||Only four of the six volumes were printed by Anton Schmid the other two were Adlan von Kurzbeck. Schmid, a Christian publisher of Hebrew books was born at Zwettl, Lower Austria, Jan. 23, 1765; died at Vienna June 27, 1855. His father, an employee of the convent, destined him for the clerical career, and with this view Anton received a collegiate education at the convent. He continued his studies at the Zwettl seminary in Vienna to prepare himself for the university, but, declining to become a clergyman, he had to leave the institution. In 1785 he entered as an apprentice the establishment of the court printer Kurzbeck. Schmid attended the Oriental academy, and in consequence was assigned to Hebrew typesetting, for which he had a great predilection. Having become acquainted with Jewish scholars and booksellers and with the wants of the Hebrew reading public, he bought from Kurzbeck his Hebrew types in order to establish himself as a printer and publisher; but through the intrigues of the Vienna printers he was unable to obtain from the government the requisite permission to pursue that calling. Thereupon he presented a petition to Emperor Francis II., who granted him the privilege on the condition that he would present a copy of each book printed by him to the imperial library.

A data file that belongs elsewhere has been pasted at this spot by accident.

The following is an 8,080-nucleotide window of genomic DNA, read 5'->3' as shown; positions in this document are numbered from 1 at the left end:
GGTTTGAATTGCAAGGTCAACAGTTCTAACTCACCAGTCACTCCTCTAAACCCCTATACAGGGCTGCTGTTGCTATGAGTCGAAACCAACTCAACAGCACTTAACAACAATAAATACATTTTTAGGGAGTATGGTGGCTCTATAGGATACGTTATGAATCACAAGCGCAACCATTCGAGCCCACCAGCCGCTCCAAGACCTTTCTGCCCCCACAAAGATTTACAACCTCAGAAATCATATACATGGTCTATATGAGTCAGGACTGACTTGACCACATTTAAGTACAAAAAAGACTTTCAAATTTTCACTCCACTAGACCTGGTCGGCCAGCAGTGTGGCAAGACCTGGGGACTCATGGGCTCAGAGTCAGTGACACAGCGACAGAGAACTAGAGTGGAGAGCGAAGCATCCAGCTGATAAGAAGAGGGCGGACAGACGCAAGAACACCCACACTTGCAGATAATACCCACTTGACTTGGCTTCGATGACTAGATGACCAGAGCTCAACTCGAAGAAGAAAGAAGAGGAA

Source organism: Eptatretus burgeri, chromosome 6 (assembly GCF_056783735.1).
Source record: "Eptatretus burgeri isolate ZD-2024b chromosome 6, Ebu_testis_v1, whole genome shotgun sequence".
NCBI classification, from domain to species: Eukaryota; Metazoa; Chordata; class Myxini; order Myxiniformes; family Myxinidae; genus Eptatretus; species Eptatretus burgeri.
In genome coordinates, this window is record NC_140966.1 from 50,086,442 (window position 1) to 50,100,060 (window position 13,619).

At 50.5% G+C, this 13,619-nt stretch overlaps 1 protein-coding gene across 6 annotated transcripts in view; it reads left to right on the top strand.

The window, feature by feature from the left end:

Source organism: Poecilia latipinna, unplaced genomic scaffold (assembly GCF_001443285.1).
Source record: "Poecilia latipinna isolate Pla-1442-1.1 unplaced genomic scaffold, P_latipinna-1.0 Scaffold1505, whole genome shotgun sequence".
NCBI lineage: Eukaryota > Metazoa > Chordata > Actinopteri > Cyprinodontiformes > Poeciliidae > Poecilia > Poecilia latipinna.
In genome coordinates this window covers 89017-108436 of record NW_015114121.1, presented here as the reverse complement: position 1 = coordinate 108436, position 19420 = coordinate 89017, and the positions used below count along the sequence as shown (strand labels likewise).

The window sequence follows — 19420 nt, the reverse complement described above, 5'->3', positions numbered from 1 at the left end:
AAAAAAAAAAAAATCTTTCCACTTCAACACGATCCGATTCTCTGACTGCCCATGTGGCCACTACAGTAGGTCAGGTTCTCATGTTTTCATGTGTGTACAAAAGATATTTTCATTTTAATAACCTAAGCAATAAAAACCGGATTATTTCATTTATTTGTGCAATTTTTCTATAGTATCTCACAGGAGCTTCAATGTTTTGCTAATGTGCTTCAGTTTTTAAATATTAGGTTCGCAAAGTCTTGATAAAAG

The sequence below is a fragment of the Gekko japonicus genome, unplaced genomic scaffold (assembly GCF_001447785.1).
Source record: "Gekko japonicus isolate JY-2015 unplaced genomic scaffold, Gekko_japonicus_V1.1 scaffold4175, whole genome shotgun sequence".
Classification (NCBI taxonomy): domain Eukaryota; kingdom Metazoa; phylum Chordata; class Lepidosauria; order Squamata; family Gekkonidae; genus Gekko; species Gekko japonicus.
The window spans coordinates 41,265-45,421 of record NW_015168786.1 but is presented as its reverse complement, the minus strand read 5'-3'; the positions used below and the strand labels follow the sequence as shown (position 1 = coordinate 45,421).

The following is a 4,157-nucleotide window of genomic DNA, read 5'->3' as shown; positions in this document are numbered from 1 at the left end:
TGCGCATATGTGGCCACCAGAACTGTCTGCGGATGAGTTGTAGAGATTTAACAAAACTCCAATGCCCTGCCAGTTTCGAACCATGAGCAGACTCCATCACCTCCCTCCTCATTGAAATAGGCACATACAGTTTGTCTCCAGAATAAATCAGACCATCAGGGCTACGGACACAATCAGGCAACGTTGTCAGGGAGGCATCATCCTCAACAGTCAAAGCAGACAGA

Schmid's great success soon enabled him to buy Kurzbeck's entire printing establishment. In 1800 the government prohibited the import of Hebrew books, to the great advantage of Schmid, who without hindrance reprinted the works issued by Wolf Heidenheim in Rödelheim. The printing was under the supervision of Joseph della Torre and afterward of his son Adalbert, and Schmid became more and more prosperous. By the year 1816 he had presented to the imperial library eighty-six works comprising 200 volumes; and his great merit was acknowledged by a gold medal from the emperor. He then enlarged his establishment, printing Arabic, Persian, and Syriac books also, and upon the donation of 17 new Oriental works in 44 volumes to the court library he received a title of nobility. A few years later he made a third donation of 148 works in 347 volumes, presenting a similar gift to the Jewish religious school of Vienna. His son Franz Schmid took charge of the establishment in 1839, and sold it to Adalbert della Torre in 1849. Among the principal works published by Schmid were the Hebrew Bible with German translation and the commentary of the Biurists, the Talmud, the Hebrew periodical "Bikkure ha-'Ittim," the works of Maimonides, and Jewish prayer-books and catechisms.